but I repeat it here for your convenience.

      “8 – Updates

      Thirty-one different sources contributed temperature data to GHCN. Many
      of these were acquired through second-hand contacts and some were
      digitized by special projects that have now ended. Therefore, not all
      GHCN stations will be able to be updated on a regular basis. Of the 31
      sources, we are able to perform regular monthly updates with only three
      of them ( Figure 5 ). These are (1) the USHCN, 1221 high-quality,
      long-term, mostly rural stations in the United States; (2) a 371 station
      subset of the U.S. First Order station network (mostly airport stations
      in the U.S. and U.S. territories such as the Marshall and Caroline
      Islands in the western Pacific); and (3) 1,502 Monthly Climatic Data for
      the World (MCDW) stations (subset of those stations around the world that
      report CLIMAT monthly code over the Global Telecommunications System
      (GTS) and/or mail reports to NCDC). Other stations will be updated or
      added to GHCN when additional data become available, but this will be on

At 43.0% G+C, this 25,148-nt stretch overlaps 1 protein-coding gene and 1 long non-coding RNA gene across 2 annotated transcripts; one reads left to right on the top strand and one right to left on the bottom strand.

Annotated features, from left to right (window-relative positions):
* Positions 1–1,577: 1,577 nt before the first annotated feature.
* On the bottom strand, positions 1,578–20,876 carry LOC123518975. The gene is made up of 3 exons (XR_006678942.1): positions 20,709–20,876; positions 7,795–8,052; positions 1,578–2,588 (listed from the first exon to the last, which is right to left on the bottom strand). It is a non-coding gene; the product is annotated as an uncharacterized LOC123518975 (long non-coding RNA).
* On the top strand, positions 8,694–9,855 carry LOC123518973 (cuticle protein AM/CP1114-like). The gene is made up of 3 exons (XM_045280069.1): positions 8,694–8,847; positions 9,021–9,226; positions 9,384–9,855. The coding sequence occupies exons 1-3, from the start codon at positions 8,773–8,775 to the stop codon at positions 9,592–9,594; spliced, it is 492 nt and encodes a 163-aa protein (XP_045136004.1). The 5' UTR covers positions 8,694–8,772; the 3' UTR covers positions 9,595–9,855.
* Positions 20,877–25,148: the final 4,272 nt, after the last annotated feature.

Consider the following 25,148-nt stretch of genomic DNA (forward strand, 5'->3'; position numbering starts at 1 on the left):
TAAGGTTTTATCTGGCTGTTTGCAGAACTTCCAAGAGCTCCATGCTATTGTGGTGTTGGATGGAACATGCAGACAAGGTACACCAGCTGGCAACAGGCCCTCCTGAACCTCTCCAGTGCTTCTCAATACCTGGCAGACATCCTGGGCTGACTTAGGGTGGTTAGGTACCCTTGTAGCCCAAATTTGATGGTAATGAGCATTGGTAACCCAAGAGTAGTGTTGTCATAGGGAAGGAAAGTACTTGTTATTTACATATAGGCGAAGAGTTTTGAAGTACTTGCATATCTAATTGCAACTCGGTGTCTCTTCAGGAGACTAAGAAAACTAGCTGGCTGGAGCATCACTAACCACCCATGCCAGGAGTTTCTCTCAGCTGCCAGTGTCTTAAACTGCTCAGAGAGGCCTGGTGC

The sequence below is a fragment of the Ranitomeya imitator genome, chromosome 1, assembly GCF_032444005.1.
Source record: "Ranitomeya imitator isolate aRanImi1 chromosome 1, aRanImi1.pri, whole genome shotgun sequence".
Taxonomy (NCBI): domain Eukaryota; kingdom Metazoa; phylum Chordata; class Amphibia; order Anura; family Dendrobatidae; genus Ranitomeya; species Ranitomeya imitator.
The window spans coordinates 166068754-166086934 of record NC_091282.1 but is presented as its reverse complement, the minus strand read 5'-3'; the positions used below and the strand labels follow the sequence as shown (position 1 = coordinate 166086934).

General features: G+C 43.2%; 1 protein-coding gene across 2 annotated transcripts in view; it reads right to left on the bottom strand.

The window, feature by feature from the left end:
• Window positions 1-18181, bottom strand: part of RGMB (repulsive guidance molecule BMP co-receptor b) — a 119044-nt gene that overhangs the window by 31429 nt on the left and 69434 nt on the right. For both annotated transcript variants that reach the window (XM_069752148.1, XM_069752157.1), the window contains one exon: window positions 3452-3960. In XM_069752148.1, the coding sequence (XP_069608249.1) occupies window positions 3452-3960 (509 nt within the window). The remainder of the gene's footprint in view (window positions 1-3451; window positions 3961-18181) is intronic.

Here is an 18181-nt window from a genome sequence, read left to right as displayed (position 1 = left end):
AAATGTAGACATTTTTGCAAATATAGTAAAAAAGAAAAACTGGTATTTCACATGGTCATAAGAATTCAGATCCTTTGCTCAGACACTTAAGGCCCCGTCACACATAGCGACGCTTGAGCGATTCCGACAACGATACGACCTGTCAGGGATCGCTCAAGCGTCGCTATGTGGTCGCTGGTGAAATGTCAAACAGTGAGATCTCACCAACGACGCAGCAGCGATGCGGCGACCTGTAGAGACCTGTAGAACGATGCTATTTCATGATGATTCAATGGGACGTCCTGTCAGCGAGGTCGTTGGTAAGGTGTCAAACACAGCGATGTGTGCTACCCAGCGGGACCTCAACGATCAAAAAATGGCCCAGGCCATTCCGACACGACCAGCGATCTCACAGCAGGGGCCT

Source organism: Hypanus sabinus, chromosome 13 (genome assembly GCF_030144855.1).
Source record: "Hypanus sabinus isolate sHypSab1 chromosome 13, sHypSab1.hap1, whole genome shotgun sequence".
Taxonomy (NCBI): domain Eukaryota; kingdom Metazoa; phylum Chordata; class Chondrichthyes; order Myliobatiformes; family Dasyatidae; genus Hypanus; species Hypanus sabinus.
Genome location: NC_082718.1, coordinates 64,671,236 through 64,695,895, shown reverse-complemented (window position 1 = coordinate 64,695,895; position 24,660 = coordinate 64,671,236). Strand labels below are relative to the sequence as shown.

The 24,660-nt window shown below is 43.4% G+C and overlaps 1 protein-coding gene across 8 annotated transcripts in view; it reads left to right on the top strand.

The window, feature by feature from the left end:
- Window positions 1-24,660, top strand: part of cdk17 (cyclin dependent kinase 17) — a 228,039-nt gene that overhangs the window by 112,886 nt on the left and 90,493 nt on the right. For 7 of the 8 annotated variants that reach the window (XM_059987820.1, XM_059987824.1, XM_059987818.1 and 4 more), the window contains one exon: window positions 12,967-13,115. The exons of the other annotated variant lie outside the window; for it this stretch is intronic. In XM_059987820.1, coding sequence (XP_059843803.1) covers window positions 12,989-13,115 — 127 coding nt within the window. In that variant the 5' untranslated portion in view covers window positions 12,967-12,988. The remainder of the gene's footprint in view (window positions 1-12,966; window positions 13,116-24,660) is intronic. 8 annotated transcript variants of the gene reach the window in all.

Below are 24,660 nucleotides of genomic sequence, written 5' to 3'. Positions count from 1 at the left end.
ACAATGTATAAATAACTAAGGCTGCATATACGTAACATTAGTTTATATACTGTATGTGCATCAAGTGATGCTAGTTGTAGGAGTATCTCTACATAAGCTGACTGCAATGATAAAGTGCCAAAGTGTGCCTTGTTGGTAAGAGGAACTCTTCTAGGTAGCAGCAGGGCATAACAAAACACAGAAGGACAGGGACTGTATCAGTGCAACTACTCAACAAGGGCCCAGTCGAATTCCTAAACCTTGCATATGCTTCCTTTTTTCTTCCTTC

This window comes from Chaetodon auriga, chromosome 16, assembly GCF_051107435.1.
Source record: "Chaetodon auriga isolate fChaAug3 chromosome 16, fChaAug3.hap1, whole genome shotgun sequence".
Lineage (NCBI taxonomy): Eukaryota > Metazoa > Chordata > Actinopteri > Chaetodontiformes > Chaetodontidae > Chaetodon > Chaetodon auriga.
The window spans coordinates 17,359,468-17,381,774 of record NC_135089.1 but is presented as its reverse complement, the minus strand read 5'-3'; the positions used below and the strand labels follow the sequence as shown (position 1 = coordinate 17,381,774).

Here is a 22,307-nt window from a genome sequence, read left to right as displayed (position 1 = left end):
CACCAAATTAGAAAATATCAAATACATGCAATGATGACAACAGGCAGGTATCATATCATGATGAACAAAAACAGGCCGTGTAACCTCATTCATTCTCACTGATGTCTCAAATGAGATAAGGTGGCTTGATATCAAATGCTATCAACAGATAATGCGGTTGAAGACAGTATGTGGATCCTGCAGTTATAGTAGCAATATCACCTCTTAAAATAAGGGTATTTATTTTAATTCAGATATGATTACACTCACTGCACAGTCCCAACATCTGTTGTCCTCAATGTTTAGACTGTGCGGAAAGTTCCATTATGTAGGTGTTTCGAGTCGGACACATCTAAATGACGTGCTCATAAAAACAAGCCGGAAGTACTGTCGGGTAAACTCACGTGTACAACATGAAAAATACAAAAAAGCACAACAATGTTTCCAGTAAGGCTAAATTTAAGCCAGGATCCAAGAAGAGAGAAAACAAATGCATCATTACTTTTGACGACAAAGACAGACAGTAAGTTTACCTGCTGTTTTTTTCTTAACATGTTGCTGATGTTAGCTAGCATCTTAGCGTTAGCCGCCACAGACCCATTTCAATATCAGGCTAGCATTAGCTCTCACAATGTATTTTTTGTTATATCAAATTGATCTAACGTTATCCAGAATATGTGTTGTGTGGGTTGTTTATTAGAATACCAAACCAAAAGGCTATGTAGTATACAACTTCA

a highly irregular basis.”

    13. Carl Smith
      Posted Apr 29, 2007 at 6:53 PM | Permalink | Reply

      Steve, here is a link to the BoM page of Australia’s Reference Climate Station Network – there is a clickable map that opens a page for each site, including site photos:

    14. Steve McIntyre
      Posted Apr 29, 2007 at 7:05 PM | Permalink | Reply

      Jerry , I noticed your excerpt before. I realize that they said that the updates would be irregular:

      Other stations will be updated or added to GHCN when additional data become available, but this will be on a highly irregular basis.”

      but this is getting on to 10-15 years since the last update. Maybe they’re waiting for Lonnie Thompson to archive first.

    15. JerryB
      Posted Apr 29, 2007 at 7:22 PM | Permalink | Reply


      I posted my previous comment in the wrong thread; I wrote it
      for the Queensland thread, and then misposted it. In any case
      let me suggest that your interest in the last sentence of
      the update section seems to be preventing you from perceiving,
      or understanding, what the GHCN V2 process is about. It is
      not an ongoing scavenger hunt (my term, not theirs). They
      did their scavenger hunt back in the mid 1990s. The ongoing
      updates are those specified in that updates section prior to
      the last sentence. Let me suggest that you do not allow your
      perception of the process to be distorted by that last sentence.
      They are no longer in a scavenger hunt mode; they are receiving
      data from three sources, and if those sources do not include